18th November 2017
The Priory Centre - St Neots
Type of production
Author: Julie Armstrong
It was a Saturday night and I found myself, once again, at The Priory Centre in St Neots for VAMPS’ production of the all-singing, all-dancing, toe-tapping musical that is Sister Act. There are some fantastic numbers in this show and I was looking forward to a great night’s entertainment. I was warmly welcomed, as always with VAMPS, by the excellent front of house team and shown to my seat, which was at the very back of the theatre. This did, I’m afraid, have some bearing on my enjoyment of the show, as I found myself unable to see any detail in facial expressions and did unfortunately struggle to hear some of the dialogue - more about that later.
The opening numbers ‘Take Me To Heaven’ and ‘Fabulous Baby’, with the talented Tanya Grisson in the lead as Deloris Van Cartier, should have opened the show with all the pizzazz of the Pittsburgh nightclub where it is set. These are fantastic songs and I so wanted it to explode onto the stage and wow the audience right from the start. I felt that there were some missed opportunities in direction here. With just three performers (Tanya and her backing singers, Jenny Coates and Emma Verney-Davies) and a blank set, the atmosphere for me was somewhat lacking and did not blow us away as I would have liked to open the show. Perhaps using some of the many nuns, who appear later on, as punters in order to create a cabaret scene here would have added to the imagery on stage as well as some more use of lighting effects. I do feel that, where given the opportunity, the opening number of a show should indeed ‘Take Us To Heaven and be ‘Fabulous Baby’ - and it was, in this instance, handed to director Isabella Coleman, on a plate but for me unfortunately, failed to deliver.
Don McKay did a good job in the role of Curtis, although Don, you were just a bit too nice for me! I would have liked to see you a bit more threatening, more sinister - although, having said that, in true panto style, the audience booed as you took your bows, so a job well done.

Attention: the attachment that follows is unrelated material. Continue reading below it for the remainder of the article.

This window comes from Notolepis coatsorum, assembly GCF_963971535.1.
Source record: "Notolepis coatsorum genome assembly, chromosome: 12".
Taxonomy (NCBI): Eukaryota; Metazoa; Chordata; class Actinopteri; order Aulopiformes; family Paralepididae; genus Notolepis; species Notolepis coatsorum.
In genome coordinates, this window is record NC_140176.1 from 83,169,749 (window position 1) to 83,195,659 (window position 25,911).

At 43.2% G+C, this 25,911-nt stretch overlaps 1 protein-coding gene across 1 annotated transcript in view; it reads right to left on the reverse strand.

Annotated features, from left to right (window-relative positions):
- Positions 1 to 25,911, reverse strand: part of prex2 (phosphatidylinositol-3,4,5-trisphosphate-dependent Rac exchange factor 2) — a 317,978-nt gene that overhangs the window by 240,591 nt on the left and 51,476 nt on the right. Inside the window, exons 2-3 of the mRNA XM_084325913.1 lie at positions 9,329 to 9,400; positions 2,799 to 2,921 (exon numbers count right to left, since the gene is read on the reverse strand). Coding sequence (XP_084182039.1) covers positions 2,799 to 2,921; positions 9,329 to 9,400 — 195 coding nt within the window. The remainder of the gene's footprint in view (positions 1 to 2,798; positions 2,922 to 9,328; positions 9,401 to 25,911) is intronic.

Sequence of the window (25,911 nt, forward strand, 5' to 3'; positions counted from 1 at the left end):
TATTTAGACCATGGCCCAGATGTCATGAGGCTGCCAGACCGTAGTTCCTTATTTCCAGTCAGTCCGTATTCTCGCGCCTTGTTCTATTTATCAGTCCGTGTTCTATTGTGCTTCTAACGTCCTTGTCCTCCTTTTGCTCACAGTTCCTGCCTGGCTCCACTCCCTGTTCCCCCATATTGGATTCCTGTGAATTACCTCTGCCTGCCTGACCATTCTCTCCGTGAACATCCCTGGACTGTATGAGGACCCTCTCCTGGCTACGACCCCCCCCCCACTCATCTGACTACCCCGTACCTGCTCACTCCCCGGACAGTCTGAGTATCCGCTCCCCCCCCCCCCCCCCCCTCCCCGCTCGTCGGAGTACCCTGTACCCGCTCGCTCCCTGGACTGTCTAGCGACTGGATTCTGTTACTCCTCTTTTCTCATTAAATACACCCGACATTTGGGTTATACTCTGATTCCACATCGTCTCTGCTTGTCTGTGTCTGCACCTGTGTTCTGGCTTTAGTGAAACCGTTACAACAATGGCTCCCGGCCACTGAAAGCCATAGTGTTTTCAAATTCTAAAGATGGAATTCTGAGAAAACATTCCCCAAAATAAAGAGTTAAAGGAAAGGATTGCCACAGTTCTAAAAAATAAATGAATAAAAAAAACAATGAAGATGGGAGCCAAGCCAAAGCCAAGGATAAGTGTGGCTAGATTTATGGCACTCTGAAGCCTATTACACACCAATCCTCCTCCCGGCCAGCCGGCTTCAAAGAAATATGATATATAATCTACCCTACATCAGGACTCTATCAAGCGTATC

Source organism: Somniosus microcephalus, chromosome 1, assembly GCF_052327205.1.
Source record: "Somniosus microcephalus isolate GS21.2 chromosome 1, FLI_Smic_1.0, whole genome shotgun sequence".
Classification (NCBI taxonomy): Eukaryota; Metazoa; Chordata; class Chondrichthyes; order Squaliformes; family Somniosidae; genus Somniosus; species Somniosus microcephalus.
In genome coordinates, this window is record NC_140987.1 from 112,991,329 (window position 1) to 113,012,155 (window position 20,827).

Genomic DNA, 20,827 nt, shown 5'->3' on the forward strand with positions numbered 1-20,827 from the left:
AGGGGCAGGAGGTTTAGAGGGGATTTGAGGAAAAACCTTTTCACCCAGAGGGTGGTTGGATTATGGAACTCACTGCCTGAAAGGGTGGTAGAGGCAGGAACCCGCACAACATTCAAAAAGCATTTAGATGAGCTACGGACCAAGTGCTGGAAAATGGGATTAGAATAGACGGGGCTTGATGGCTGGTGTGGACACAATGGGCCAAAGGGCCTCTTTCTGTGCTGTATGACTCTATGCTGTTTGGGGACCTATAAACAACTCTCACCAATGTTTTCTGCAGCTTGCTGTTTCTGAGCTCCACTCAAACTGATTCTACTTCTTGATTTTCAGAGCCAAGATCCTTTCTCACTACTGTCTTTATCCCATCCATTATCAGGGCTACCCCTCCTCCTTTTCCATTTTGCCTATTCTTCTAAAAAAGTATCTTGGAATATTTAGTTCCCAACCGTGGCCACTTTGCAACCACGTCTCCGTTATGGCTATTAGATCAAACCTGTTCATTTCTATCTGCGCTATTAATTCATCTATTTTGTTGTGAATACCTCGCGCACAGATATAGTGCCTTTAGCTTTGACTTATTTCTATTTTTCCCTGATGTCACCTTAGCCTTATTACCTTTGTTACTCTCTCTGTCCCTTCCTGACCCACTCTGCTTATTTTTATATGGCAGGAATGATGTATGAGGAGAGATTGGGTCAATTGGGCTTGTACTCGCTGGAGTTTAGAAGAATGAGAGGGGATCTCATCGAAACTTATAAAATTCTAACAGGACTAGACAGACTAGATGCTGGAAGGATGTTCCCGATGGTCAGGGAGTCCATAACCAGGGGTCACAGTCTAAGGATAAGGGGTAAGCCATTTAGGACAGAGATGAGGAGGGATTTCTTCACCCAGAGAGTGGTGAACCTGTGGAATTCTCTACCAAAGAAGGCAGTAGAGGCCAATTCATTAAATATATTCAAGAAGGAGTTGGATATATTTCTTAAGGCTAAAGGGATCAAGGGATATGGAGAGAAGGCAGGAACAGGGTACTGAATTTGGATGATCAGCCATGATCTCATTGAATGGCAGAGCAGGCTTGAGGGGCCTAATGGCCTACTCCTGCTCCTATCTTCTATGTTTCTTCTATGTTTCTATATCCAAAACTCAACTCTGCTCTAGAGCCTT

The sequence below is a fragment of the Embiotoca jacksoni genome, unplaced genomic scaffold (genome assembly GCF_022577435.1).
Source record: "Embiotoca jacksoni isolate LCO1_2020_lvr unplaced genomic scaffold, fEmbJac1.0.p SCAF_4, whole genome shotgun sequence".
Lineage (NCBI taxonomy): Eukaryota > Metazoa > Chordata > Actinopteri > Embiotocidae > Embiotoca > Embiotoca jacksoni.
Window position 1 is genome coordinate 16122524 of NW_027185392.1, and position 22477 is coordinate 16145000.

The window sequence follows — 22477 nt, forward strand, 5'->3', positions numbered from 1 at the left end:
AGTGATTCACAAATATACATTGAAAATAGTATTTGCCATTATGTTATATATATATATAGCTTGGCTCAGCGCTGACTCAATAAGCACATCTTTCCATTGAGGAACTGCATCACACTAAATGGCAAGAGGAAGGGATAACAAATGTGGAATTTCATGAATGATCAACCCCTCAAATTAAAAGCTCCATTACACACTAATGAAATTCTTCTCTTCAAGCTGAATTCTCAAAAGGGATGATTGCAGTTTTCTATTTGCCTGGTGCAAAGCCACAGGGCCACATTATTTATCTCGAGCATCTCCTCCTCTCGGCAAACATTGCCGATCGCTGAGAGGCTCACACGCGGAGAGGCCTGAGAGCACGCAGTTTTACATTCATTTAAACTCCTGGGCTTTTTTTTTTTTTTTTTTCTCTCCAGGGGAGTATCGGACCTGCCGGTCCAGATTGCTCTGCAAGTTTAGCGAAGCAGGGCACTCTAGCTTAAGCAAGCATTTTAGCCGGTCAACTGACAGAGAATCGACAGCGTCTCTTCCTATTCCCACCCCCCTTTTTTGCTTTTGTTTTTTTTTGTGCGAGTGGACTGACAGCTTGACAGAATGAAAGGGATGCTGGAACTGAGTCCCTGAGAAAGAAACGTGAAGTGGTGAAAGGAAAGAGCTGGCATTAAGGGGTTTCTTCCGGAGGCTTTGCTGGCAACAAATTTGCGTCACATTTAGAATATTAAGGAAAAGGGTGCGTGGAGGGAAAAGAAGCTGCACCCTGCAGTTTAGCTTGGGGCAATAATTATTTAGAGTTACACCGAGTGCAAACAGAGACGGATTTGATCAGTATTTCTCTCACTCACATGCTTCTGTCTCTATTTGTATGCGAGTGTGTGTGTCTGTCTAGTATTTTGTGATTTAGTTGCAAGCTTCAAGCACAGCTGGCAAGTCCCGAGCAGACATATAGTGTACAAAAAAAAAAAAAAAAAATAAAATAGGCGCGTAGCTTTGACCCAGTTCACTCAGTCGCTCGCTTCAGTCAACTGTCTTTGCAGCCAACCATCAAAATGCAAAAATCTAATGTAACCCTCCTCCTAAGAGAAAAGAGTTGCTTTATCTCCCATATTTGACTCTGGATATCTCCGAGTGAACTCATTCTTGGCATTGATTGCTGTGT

Huw Nadin, Peter Crawford and Liam Hicks did a sterling job in their comedy roles as the bad guys and Curtis’ henchmen. Some very entertaining dance numbers, with choreography from Emma Driscoll, from these gentlemen and their enthusiasm was infectious - very well done!
Ian Wurzfold, as Sweaty Eddie, kept us entertained with his physical comedy (falling off the chair) and solo numbers. His song “I Could Be That Guy” had fantastic costume changes - huge congratulations to wardrobe (Sally Ritson) and those involved on stage to create the magic. Very effective and beautifully executed.
Mother Superior, Peta Riley, had some lovely solos and brought a sense of normality and calm to proceedings, whilst George Kelly as Monsignor O’Hara showed us his great acting range as he went from the man in charge to manic song and dance man in the finale number - super stuff!
And now to our Sisters. There were far too many to mention everyone, and at times this made the stage rather crowded, but plaudits must go to Laura Blackmore for some lovely acting and beautiful solos and also Emmeline Lyster, Emma Driscoll, Anne-Marie King and Sally Ritson. When the nuns all sang in chorus, these numbers were super and the lifted the atmosphere enormously. The closing songs of Act l are fantastic and VAMPS truly raised their game and their voices here to close the first act in style and left the audience tapping its feet and in high spirits.
Act ll continued to delight and again the super songs carried the piece through to the end, where Tanya shone in her role. There were some lovely lighting effects (Dave and Kate Maltby), especially the use of projection on the walls to create the convent all around us. I felt that more use could have been made of the glitter ball immediately above the stage, for example in the opening nightclub scene, the bar or the big numbers at the end. Every set seemed to have scenery placed centrally which sometimes meant that the stage looked crowded. Perhaps consider placing it at an angle stage right or left, to allow more central space. This would have helped in the bar scene, where more people were needed to create the busy bar atmosphere. Also, the background bar music was too loud here and unfortunately drowned out much of the dialogue for me at the back.
This was apparent throughout the show and I found it hard to pick up on some of the dialogue, particularly where it came in the middle of a song. This was a combination of mics and technical issues but also a need for the cast to really project right to the back of the space as I felt that a lot of the action was played to the first few rows only.
The band played beautifully throughout, led by Chris Phelps - and the backstage crew did an excellent job with generally smooth scene changes. The large church set was appropriate to the space and set the scenes nicely. As the show ended and the audience left singing and dancing their way into the foyer, there was a lovely hint of VAMPS’ next production, with a promotional stand and two puppets interacting with people as they passed. A lovely touch and a great way to let your audience know about Avenue Q, another super show and I very much look forward to seeing what VAMPS can do with this great production next year.